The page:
Bullshit Genres: What to Watch for When Studying the New Actant ChatGPT and Its Siblings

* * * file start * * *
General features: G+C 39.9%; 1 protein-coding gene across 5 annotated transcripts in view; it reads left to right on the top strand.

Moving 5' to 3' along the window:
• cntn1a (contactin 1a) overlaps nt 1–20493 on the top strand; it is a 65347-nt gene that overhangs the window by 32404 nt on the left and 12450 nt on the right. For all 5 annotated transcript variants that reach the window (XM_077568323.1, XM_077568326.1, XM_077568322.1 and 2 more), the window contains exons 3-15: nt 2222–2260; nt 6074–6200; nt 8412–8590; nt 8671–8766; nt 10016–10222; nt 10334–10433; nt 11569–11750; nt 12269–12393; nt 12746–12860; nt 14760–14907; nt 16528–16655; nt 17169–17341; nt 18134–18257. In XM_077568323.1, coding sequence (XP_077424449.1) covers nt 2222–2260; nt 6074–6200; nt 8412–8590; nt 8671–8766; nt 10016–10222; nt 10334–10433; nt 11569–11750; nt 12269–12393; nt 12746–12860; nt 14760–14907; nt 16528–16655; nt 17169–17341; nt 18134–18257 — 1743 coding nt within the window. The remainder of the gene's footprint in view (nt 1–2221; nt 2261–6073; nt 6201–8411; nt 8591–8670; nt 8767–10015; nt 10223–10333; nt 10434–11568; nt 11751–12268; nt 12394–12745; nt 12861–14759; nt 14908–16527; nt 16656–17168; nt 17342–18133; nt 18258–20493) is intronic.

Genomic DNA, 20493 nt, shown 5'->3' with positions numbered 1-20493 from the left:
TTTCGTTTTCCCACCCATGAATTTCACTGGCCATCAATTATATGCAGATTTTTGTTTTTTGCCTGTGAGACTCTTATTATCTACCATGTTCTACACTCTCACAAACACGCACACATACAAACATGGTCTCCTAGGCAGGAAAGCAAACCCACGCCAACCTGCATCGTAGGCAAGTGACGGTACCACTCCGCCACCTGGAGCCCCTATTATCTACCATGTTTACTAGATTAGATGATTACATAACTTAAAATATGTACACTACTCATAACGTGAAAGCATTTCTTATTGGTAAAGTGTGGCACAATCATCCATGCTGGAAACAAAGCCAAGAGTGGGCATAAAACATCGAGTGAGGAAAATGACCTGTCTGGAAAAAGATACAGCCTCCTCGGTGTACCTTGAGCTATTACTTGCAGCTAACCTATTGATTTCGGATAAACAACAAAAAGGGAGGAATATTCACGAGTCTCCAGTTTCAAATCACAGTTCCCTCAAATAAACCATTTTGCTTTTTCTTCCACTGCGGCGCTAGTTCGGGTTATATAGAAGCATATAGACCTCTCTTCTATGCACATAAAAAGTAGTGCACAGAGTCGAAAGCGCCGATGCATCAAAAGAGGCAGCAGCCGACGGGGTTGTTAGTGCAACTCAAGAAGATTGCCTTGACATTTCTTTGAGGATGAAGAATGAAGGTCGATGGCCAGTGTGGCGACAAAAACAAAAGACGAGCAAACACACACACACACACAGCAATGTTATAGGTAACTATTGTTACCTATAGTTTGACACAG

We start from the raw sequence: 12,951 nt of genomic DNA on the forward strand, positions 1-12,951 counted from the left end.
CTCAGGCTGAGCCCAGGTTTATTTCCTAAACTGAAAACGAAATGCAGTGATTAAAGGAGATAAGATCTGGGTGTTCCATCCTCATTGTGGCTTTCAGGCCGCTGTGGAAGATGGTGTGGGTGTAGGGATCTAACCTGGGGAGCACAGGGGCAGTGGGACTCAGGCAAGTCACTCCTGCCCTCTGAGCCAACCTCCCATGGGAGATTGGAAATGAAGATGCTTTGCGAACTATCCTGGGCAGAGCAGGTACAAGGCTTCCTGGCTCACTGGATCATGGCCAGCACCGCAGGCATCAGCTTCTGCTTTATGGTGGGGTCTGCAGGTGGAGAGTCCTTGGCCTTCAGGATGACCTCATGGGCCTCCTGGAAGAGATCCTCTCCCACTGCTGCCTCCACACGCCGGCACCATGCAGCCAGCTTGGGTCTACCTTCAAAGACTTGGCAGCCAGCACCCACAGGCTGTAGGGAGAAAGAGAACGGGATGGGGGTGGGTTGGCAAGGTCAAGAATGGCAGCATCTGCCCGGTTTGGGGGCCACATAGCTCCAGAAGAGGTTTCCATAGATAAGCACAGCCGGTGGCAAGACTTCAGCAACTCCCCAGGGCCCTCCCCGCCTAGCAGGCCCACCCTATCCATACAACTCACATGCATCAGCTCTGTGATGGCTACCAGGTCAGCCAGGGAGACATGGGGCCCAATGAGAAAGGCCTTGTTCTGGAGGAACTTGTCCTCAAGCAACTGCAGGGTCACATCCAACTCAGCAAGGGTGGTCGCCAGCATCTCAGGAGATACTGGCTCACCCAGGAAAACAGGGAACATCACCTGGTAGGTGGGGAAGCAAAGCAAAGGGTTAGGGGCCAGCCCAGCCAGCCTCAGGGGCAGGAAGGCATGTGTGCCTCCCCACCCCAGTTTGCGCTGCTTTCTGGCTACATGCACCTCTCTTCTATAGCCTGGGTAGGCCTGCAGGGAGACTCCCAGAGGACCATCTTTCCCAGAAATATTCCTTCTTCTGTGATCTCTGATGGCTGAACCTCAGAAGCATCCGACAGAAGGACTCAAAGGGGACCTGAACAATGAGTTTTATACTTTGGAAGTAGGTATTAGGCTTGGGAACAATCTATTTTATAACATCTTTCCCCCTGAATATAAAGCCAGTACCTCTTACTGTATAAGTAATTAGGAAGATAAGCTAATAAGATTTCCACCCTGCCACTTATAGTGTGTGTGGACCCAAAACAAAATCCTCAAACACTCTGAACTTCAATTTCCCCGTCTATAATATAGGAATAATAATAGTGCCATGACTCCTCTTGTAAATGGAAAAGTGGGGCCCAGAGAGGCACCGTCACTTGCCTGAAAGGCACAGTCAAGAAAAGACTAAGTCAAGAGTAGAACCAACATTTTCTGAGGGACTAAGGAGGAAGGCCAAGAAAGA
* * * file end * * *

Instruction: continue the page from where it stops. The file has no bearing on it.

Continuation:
Another communication technology has been introduced, ChatGPT, drawing the attention of many pundits, occupying valuable space on every op-ed page, and inspiring a Hollywood writers’ strike and endless small talk, all steaming a bit with the intoxicating fumes of moral panic or outsized utopian enthusiasm. Research on artificial intelligence (AI) has existed for decades, entering many people’s daily lives in dribs and drabs. ChatGPT and its siblings, however, have focused so many people’s attention on the potential changes that AI could bring to work lives, entertainment, and social relationships that it seems worthwhile to take a moment now in 2023 to discuss what light linguistic and media anthropologists can shed on what is to come. I say this as one of a handful of media anthropologists also familiar with linguistic anthropology who happened to study people’s use of Facebook (alongside other media) only a few years after its introduction to the US media ecology (Gershon 2010). For more than a decade, I have been thinking about how media ecologies change with each newly introduced medium. Here, I lay out what I believe ethnographers of AI who engage with large language models (LLMs) might want to pay attention to in the next couple of years. My starting point is that it would be helpful to explore how people are responding to ChatGPT in terms of genre, that people’s reactions to ChatGPT is to treat it at its core as though it is a genre machine—that is, a machine intelligence that reproduces and tweaks genres in just the right way for human consumption.
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